Lawyer Seeks Action on Cruel Children as Kickers-to-Killers Evidence Mounts
Children who torment animals may be more likely to grow up to commit child abuse, violent assaults and even murder, according to a barrister who is calling for changes to the law.
Writing in the latest issue of BBC Wildlife Magazine (28 May 2002), barrister Noel Sweeney says new studies are expanding on research which proved a link between early cruelty to animals and serial killing on the scale of Jeffrey Dahmer, Ted Bundy and Boston strangler, Albert De Salvo.
The evidence is that, while it is extremely rare for the child who kicks a dog to become a mass murderer, such behaviour signals an alert to a self-perpetuating vicious circle, where childhood cruelty to animals, first, mirrors abuse witnessed within the family and, later, becomes a rehearsal for adult violence. Sweeney says: "We have begun to realise that cruelty to animals and to humans is a continuum based on the abuse of the powerless.
In the United States the connections are taken so seriously they are now part of FBI procedures, and Congress has just provided funding to prevent animal cruelty by juveniles, and to counsel young people who commit it.
Sweeney uses his BBC Wildlife Magazine column to argue for similar action in Britain, to avoid a further escalation in the already-high violence levels.
As a starting point, he wants vets to become legally required to report suspicious injuries to animals. He also says: "There must be more communication between the police, probation workers, doctors and social workers to identify children who abuse animals, because within such troubled minds, there lurks the capacity to kill.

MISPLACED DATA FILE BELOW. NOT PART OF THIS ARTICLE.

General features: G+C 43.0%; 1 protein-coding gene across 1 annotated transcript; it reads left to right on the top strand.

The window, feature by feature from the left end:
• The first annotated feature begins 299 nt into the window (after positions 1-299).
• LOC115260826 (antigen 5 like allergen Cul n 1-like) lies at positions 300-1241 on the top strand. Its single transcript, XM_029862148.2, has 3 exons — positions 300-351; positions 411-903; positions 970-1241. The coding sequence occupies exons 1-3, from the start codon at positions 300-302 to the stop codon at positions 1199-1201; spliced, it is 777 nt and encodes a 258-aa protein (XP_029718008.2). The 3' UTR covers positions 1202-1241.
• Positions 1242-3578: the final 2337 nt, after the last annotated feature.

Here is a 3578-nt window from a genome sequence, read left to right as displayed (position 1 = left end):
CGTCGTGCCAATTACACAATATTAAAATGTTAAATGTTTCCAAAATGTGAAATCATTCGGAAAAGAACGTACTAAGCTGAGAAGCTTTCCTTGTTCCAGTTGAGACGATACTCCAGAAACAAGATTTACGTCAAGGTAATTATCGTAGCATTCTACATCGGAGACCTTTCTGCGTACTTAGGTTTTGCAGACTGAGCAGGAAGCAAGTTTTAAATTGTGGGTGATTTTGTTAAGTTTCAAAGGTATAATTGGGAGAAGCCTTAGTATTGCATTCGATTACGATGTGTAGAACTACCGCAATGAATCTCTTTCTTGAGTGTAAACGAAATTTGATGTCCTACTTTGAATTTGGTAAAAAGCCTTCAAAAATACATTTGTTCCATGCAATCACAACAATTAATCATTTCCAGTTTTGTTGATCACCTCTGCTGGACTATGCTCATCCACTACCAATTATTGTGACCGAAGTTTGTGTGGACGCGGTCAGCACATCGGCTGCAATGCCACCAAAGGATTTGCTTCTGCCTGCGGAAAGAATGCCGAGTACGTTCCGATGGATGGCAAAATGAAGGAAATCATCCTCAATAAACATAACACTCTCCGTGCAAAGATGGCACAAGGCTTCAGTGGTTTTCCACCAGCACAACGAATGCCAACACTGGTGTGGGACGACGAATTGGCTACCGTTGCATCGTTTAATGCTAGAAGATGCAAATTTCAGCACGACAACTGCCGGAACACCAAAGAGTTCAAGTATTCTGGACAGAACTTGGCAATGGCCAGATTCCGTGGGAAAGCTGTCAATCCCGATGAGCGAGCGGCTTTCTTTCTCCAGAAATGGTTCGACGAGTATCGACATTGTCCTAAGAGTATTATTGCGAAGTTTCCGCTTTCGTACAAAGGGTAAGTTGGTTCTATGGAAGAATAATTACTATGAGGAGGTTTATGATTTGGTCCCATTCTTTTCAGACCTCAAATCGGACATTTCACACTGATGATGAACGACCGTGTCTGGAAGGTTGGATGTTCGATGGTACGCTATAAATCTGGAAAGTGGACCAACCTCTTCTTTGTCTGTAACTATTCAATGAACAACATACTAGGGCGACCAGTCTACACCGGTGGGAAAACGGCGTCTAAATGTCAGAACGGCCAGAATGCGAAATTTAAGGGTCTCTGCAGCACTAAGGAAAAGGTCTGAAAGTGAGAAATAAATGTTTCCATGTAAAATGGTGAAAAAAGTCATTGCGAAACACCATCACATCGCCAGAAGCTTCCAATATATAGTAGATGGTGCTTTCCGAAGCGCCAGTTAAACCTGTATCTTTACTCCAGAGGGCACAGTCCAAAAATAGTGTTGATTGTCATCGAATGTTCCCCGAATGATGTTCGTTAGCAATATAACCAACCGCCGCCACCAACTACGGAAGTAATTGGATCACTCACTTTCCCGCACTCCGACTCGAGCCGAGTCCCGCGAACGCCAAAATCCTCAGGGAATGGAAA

Sweeney adds: "We now have the knowledge that the abuse of animals and children causes and creates a cycle of cruelty that feeds off itself. We need the will to change this, so that today's badger-baiter does not become tomorrow's baby-batterer or wife-beater, or worse. The blueprint for our future must be to protect animals, and guide children towards a chain of compassion. Both the problem and the solution are wholly within human hands."
Notes to Editors:
BBC Wildlife Magazine is Britain's best-selling nature monthly. Noel Sweeney's opinion piece is published in the June issue, on sale from 28 May, price £2.80p.
Noel Sweeney is a practising barrister specialising in criminal law, human rights and animal law. He is happy to give interviews.